How To Be Successful On Udemy - Course Creator Community

How To Be Successful On Udemy

Is it possible to make a good living teaching on Udemy? How to be successful on Udemy?


Go back to 2016, this was a question I asked myself as I built my first course on the Udemy platform. I had done my research and felt confident about creating a helpful and valuable course, but that question remained… is it possible to make a good living on Udemy?


The short answer is yes, and in this article, you’ll see how. I haven’t written this to brag about my success, rather show you what’s possible. 

From showing you how I started selling my courses, what worked, what didn’t, and why I recommend Udemy to a course creator like you, I will talk about my Udemy journey from the last few years, including: 


  1. What is Udemy?
  2. How does Udemy work?
  3. How do course sales work on Udemy?
  4. How does the Udemy Instructor Revenue Share System work?
  5. How did I start teaching on Udemy?
  6. My first sales on Udemy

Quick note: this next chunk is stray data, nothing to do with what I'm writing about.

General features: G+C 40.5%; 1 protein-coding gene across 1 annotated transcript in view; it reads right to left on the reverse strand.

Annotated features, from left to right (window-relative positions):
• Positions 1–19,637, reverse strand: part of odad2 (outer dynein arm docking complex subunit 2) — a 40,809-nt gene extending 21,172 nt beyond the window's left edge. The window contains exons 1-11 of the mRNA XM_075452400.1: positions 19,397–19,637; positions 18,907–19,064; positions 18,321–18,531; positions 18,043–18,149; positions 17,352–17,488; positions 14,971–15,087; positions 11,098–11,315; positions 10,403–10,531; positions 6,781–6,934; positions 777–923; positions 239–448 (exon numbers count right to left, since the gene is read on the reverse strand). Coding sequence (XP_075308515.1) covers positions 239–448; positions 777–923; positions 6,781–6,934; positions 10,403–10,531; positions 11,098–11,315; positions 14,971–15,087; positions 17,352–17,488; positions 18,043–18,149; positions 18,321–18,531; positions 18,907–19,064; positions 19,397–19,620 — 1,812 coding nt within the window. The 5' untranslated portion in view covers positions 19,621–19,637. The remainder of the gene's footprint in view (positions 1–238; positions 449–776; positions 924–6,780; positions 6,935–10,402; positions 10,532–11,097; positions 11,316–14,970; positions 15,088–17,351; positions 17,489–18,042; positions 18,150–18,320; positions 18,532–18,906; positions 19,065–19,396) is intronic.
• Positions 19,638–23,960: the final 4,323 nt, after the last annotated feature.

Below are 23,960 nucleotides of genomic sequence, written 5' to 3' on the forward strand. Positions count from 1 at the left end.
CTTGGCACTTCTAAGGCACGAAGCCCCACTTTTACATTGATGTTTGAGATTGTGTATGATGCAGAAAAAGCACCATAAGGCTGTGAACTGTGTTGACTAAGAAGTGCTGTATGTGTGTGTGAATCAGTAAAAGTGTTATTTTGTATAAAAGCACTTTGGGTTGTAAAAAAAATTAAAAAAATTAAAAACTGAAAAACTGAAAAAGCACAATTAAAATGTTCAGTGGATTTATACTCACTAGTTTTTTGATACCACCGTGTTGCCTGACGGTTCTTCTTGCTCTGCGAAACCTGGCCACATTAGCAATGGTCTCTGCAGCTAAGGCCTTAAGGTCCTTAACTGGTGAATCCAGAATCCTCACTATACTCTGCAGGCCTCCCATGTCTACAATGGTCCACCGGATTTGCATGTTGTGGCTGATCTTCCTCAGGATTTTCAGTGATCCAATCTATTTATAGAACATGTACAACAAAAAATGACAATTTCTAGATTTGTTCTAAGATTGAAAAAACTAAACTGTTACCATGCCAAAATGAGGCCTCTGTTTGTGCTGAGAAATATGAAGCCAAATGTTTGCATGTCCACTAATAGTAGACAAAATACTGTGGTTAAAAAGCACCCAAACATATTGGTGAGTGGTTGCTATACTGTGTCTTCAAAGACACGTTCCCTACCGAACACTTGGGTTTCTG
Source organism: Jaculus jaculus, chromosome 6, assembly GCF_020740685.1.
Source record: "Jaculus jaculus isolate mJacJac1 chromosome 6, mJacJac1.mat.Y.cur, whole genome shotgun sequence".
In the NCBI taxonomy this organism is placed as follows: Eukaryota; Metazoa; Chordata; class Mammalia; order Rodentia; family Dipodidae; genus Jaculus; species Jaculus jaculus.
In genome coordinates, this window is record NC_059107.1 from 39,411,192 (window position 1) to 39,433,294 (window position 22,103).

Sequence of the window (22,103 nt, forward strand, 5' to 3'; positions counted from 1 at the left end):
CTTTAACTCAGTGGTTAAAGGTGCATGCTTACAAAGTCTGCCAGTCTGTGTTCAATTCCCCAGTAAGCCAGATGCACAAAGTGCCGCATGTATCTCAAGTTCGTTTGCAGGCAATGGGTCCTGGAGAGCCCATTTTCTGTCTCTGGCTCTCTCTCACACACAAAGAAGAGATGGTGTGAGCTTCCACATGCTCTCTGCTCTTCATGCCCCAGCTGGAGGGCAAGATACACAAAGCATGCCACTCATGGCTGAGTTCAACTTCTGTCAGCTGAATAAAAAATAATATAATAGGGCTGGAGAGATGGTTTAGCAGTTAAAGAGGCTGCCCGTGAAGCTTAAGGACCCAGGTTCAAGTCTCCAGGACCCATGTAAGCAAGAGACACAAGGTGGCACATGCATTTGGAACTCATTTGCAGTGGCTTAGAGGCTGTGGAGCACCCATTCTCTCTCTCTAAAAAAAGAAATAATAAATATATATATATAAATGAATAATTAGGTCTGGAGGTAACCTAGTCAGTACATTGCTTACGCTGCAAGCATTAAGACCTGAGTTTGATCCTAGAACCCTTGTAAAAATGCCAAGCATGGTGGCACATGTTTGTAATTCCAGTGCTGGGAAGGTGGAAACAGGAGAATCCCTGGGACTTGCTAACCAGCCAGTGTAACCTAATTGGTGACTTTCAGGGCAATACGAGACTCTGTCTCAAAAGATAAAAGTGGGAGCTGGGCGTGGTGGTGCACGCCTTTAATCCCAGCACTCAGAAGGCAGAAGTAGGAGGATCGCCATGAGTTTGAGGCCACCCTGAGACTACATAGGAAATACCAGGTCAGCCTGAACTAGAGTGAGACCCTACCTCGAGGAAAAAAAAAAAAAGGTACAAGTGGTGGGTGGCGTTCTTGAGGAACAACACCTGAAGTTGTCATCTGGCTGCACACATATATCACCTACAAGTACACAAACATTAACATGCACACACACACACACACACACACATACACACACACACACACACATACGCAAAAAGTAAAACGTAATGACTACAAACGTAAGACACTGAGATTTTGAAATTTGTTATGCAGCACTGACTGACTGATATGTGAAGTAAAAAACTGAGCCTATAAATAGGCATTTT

7. My revenue on my first year on Udemy
  8. My total revenue (until today) on Udemy
  9. What is my overall Udemy strategy?
  10. Why did my strategy work on Udemy?
  11. What is the best way to be successful on Udemy?

The bottom line is that yes it’s possible to be successful and make a good living on Udemy, and you may find it’s much easier than you think!

 What is Udemy?

If you’re reading an article like this, I imagine you’ve already heard of Udemy.

If not, here’s a quick overview:

Udemy is the biggest online course marketplace in the world, with some mind-blowing numbers:

  • 40 million students
  • 56k instructors
  • 155k courses
  • 480 million enrollments
  • 115 million minutes watched
  • More than 65 languages
  • Over 7000 enterprise customers

 If you’re looking to build a successful career in the online education space, Udemy is a platform you need to look into!

How does Udemy work?

The best way to explain Udemy is to say it’s like Amazon for online courses.

 It houses just about every type of course in every type of industry you can imagine, breaking down the barrier to entry and letting people around the globe access valuable online training.

 Anyone can sign up to take a course, and anyone can sign up to become an instructor